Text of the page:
Even if Britain miraculously manages to "pull it off" and initiate its "national production" grand plan, it would take a very long time to construct this network. Currently, industrial figures have not been very promising (see graph below).
It is important for us investors, to understand what options the British government has. If we manage to clear them out, we will have a much greater chance of predicting its moves and benefit from the declining pound. That is the reason I am going to deepen this discussion even more by saying that a BREXIT would require public investments, even indirect ones (ex. lowering tax rates for businesses).
These investments, would put pressure on the nation's budget, again. In fact, a very same method was used after the 2008 crisis. Back then, the government had initiated a plan to boost growth, by incurring heavy deficits on its budget (see graph below).
The above graph, compares the budget development of the UK and Greece and we can see that there are only small differences (after 2015, Greece's budget got hammered because bank losses where added). Greece is in essence a bankrupt nation.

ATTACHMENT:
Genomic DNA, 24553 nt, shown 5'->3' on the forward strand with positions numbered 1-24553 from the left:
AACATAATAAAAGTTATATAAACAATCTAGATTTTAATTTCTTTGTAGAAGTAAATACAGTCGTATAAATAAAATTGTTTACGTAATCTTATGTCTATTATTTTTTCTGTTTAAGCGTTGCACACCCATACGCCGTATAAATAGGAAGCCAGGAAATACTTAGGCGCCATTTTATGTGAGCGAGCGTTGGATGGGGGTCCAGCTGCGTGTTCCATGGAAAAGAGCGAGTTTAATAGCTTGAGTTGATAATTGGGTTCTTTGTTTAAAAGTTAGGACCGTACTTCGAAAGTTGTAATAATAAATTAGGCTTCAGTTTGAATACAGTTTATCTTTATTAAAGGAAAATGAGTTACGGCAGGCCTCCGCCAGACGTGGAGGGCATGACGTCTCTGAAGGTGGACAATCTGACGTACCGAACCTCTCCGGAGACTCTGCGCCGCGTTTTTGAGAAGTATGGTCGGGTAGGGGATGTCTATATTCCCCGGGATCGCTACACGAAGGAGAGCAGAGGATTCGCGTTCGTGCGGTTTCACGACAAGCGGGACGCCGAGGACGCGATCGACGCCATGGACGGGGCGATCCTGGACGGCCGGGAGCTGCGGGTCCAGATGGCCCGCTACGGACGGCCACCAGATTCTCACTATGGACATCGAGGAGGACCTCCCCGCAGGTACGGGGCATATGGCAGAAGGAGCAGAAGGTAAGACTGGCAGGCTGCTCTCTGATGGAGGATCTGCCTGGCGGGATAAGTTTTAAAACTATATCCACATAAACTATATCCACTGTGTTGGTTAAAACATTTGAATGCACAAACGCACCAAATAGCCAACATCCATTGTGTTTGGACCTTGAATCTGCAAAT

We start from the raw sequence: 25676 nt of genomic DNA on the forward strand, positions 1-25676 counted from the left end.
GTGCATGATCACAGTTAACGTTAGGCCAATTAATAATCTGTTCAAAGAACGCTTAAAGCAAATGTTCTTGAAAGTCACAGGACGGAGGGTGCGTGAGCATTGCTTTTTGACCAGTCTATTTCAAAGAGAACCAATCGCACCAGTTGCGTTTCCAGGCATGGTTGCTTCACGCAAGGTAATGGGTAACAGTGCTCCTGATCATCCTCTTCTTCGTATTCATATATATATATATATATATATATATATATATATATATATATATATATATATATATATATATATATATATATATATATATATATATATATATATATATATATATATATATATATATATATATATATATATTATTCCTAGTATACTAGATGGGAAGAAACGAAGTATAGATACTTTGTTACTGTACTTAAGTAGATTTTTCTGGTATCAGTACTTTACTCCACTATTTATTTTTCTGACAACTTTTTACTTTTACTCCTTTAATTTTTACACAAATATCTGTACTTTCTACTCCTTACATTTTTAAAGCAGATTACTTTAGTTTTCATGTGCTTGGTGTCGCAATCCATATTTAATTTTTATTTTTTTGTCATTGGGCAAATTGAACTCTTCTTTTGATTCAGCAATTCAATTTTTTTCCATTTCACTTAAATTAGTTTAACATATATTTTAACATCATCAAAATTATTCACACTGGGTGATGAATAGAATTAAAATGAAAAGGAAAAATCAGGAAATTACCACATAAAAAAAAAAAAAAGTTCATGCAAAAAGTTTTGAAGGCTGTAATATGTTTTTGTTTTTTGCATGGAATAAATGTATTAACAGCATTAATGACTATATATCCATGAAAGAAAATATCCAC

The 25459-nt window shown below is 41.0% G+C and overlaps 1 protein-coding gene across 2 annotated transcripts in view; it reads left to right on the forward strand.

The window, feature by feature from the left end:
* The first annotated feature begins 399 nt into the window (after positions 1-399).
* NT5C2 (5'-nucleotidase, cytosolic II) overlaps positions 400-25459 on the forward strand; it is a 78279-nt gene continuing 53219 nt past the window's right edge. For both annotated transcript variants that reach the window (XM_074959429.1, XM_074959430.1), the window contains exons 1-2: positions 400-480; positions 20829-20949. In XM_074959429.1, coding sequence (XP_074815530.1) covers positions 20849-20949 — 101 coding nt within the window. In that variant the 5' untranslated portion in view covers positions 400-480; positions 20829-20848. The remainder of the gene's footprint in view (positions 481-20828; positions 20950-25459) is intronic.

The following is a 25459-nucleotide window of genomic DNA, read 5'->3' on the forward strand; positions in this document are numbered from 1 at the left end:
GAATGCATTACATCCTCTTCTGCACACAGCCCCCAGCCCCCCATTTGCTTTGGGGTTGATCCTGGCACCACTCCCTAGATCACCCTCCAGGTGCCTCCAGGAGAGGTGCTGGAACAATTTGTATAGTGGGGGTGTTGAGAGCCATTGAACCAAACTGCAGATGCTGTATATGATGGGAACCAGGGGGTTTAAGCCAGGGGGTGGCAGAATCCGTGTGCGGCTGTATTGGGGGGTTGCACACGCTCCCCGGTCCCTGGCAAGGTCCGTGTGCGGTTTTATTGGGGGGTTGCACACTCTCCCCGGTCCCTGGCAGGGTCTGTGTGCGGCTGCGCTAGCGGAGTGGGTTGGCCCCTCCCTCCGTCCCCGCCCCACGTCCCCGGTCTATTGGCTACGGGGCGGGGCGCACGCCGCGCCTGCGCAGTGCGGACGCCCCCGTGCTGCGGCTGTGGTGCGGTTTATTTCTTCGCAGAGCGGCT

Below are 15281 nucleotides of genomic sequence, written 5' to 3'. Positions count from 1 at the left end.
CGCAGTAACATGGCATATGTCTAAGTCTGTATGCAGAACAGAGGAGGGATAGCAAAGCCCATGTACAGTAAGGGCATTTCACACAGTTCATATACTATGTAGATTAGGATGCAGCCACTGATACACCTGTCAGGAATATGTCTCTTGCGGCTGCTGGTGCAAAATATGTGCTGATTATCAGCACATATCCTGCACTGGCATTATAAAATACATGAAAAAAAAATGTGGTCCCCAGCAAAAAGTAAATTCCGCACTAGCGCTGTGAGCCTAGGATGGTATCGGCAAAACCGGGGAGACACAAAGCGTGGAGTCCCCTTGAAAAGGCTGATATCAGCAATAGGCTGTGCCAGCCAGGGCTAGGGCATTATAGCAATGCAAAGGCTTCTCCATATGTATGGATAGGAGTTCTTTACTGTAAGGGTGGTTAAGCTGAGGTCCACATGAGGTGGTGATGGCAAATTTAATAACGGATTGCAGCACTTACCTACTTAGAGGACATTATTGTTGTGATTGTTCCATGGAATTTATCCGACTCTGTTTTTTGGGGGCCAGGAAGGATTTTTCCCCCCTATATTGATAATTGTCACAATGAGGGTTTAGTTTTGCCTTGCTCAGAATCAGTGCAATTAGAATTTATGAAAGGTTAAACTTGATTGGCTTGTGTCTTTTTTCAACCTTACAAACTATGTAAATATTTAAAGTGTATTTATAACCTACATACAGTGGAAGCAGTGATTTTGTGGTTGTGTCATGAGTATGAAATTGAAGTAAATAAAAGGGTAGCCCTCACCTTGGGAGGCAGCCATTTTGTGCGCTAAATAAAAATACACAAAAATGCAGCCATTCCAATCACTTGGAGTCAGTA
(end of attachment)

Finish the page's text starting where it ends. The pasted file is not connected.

This comparison of course does not assume that Greece and the UK are experiencing the same economic conditions. What it was meant to show, is that these two nation might ultimately follow the same trajectory. That is of course if nothing is to change (in the longer term). With a rising debt (52,3% of GDP in 2008, 88,6% in 2015), the UK would most likely avoid investing in this "national production" grand plan, because it would risk generating further budget deficits. Lending to new businesses would also be limited, now that many of the nation's banks are greatly exposed to the Chinese market ( see my article on China). At the same time, the British government must be ready at all time to confront the housing bubble, when the bursting time comes.